The installation of painted bike boxes on the pavement at two intersections on Locust Street is the newest development in a long-term plan to make alternative transportation more viable in Oxford.
The green boxes are painted at the intersections of Locust Street and Bishop Square, and Locust Street and Spring Street. When the light is red, cyclists should stop in the box in front of any cars. Cars should stay behind the boxes. When the light turns green, cyclists go first before cars proceed into the intersection. Due to the change, turning right on red is no longer allowed for cars at these intersections, even if there are no cyclists in the boxes.
“Everything is [about] safety,” said Victor Popescu, city engineer. “This is probably our most congested area in town [besides] High Street.”
The bike boxes are meant to protect both cyclists and pedestrians, as well as slow down motorists approaching the intersections. They enable cyclists to more safely make a left hand turn, lets them go first to reduce the chance of an accident, and protects pedestrians on the crosswalks by putting more distance between them and the stopping point for cars.
“It gives the bicyclists a fighting chance in the midst of the traffic flows,” said City Councilor David Prytherch, who was involved with the planning of the project. “[And] I think pedestrians will be the primary beneficiaries of the bike boxes.”
The bike boxes are the result of findings reported in the transportation segment of Oxford’s Comprehensive Plan, a broad policy document formed in conjunction with the city government and residents to guide the community’s long-term goals. Prytherch was part of the planning commission of this plan.
“Participants expressed the desire to improve transportation options available to localresidents. The public’s comments focused on alternative modes of transportationsuch as pedestrian travel, bike paths, and available public transportation,” the plan reads.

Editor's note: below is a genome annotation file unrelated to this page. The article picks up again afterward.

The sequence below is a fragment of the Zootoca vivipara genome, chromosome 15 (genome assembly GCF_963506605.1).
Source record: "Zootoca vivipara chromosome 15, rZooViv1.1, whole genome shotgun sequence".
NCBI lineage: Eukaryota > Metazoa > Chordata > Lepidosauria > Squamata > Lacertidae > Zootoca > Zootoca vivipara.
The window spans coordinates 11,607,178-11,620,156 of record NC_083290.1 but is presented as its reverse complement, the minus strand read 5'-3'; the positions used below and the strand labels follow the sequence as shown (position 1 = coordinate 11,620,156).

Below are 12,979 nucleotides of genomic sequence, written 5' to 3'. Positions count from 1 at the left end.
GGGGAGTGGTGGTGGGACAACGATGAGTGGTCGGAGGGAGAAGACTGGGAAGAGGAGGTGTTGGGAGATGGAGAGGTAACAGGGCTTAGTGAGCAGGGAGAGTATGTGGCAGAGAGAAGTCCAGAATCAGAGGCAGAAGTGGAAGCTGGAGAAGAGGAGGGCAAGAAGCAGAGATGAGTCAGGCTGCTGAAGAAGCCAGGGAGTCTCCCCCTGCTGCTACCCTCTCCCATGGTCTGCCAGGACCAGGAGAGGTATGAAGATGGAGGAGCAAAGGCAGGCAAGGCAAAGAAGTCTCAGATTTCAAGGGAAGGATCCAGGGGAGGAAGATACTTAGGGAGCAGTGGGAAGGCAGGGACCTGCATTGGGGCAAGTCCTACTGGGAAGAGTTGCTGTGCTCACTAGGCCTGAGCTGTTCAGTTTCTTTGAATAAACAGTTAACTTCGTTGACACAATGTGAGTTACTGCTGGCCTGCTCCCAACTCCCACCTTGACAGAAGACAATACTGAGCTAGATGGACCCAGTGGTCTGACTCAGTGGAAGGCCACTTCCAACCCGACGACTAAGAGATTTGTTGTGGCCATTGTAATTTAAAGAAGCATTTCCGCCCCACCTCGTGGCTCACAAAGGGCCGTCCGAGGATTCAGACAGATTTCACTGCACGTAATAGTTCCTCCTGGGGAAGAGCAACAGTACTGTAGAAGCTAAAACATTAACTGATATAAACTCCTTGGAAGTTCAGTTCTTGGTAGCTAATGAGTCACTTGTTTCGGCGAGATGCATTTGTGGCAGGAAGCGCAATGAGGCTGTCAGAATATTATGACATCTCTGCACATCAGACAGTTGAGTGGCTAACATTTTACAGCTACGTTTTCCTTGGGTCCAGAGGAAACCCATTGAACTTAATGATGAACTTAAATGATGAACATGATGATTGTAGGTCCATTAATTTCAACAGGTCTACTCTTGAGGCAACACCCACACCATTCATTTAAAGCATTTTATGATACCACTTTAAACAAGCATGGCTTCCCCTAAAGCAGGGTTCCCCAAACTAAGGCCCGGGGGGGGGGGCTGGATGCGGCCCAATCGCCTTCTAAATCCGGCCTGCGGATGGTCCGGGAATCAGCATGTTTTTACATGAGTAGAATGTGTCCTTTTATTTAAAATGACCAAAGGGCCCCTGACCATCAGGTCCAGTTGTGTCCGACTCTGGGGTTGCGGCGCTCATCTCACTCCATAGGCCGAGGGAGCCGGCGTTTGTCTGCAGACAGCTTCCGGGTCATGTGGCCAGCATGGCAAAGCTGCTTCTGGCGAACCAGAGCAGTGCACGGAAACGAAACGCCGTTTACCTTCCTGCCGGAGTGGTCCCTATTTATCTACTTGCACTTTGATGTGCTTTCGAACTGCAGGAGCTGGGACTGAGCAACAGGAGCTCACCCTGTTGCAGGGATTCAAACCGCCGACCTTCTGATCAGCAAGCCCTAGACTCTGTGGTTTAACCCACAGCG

The plan was adopted in 2008, and since then there have been multiple projects working towards improved and safer transportation. Locust Street is a major area of concern for pedestrians, according to City Councilor David Prytherch, so since the adoption of the plan the city has marked a crosswalk to the library, installed pedestrian beacons at crosswalks and invested in sidewalk improvements on the east side.
The city has also been gradually adding bike lanes alongside resurfacing projects. This has been part of the Complete Street Corridor Safety Improvement Plan, a plan formed in response to the findings of the Comprehensive Plan to make Oxford’s streets “complete”, so that they better serve all users.
“Part of that plan is to try to implement bike lanes in other areas of town, but that’s going to be in conjunction with the resurfacing program,” Popescu said.
Reaction from the community to the installation of the bike boxes has been mixed. Some residents on Facebook say that the additions make driving at those intersections more inconvenient. Prytherch does not deny this.
“At the core of it is, how do you weigh the safety of all users, including pedestrians and bicyclists, against the convenience of drivers?” Prytherch said. “In the past it was all about the convenience of drivers… we’re slowly moving towards a more equitable approach that provides safety for everybody.”
However, the biking community has responded positively, appreciating the protection it provides cyclists.
“I tend to avoid Locust, but with [the bike boxes] there I might bike there if I had to,” said Grace Huddleston, a Miami student and employee at BikeWise bicycle shop uptown. “I think once people get used to it, it’ll be great.”
There are currently no official plans about what comes next in the implementation of the “Complete Streets” and Multi-Use Paths in Oxford Plan, according to Popescu, although such projects will continue to align with the resurfacing of the streets.